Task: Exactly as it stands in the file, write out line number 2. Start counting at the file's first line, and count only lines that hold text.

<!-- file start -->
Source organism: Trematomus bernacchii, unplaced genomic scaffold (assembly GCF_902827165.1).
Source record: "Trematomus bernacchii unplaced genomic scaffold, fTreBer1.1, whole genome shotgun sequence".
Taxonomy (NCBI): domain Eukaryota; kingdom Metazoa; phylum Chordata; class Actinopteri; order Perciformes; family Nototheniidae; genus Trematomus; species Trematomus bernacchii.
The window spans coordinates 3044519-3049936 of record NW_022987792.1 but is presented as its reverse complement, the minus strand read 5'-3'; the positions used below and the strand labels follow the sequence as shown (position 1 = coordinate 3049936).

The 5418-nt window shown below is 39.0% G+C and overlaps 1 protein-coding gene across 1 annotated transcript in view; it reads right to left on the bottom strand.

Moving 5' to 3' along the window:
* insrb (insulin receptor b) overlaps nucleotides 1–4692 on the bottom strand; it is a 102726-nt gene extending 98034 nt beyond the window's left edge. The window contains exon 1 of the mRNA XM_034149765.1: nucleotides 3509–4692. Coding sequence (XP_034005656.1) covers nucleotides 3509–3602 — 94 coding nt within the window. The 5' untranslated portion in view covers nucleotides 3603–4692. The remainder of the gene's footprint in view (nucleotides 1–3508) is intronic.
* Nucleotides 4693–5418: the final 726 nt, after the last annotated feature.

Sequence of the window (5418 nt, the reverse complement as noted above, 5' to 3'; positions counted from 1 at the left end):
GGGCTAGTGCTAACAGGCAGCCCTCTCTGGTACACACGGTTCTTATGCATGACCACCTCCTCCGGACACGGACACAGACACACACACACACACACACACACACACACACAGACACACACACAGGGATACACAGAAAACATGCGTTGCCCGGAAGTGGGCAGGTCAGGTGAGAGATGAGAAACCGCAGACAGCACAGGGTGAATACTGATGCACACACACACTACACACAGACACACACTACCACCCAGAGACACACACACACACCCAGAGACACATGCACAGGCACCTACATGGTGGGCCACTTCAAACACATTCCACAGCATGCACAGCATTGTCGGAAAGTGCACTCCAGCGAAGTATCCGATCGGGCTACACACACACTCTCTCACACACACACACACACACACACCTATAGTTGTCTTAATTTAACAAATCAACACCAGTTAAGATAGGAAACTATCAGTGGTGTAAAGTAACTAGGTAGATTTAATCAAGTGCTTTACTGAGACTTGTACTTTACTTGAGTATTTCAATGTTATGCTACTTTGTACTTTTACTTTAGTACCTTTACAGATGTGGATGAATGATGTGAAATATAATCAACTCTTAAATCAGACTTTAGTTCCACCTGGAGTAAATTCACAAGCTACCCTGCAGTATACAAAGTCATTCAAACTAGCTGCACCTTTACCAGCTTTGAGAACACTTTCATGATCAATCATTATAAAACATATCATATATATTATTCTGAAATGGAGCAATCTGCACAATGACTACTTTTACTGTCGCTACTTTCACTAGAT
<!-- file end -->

Source record: "Trematomus bernacchii unplaced genomic scaffold, fTreBer1.1, whole genome shotgun sequence".